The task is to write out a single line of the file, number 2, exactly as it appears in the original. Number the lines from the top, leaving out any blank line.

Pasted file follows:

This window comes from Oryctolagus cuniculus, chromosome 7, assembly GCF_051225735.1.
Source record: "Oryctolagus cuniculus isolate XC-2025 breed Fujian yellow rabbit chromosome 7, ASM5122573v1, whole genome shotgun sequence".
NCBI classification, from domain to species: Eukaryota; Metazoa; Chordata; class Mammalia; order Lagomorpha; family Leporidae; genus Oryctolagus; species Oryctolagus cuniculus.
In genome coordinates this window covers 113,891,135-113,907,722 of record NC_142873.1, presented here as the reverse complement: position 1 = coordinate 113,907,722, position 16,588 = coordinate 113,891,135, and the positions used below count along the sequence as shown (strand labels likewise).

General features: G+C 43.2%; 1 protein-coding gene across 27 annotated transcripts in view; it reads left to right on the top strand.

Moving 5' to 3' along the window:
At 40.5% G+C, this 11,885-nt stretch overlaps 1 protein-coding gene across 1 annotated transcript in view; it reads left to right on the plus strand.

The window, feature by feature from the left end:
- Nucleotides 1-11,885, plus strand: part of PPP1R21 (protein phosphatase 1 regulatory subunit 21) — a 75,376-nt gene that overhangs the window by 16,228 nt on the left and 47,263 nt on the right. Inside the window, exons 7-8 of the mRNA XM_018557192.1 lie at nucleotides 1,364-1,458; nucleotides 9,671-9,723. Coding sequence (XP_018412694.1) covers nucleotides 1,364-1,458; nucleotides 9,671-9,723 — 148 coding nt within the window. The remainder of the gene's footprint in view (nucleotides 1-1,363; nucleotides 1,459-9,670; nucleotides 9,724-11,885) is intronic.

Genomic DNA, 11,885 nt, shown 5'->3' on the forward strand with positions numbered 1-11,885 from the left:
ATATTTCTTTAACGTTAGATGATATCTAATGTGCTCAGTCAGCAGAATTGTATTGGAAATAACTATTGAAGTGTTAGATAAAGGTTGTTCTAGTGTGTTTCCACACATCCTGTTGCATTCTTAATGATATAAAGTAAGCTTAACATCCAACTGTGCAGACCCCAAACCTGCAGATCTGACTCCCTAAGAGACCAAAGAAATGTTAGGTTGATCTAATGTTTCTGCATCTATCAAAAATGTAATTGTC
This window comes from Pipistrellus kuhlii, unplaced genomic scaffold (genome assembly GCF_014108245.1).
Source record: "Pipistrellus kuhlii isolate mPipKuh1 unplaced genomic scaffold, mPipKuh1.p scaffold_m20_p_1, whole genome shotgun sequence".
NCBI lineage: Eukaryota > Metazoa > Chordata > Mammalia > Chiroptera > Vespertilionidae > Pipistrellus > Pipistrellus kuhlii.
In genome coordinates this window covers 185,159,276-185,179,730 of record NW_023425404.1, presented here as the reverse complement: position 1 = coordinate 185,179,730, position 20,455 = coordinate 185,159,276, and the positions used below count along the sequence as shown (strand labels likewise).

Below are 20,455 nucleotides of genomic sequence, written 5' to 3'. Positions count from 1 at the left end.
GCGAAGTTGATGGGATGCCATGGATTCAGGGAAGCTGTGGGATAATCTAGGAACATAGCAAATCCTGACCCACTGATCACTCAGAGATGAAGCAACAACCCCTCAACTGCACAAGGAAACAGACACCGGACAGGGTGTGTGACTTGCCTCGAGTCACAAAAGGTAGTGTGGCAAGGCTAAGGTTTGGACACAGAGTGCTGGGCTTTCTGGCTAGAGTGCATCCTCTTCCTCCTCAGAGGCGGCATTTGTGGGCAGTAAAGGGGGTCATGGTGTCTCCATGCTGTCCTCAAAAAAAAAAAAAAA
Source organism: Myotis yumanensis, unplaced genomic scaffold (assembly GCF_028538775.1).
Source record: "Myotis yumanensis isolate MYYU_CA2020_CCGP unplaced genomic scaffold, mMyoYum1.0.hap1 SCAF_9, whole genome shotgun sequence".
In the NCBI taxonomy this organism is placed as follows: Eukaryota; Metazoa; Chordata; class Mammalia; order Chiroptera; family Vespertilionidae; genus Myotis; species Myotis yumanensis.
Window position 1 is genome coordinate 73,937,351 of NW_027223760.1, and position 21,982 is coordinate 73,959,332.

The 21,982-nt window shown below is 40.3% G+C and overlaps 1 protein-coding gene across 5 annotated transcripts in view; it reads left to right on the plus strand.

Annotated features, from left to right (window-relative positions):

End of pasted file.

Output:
Source record: "Oryctolagus cuniculus isolate XC-2025 breed Fujian yellow rabbit chromosome 7, ASM5122573v1, whole genome shotgun sequence".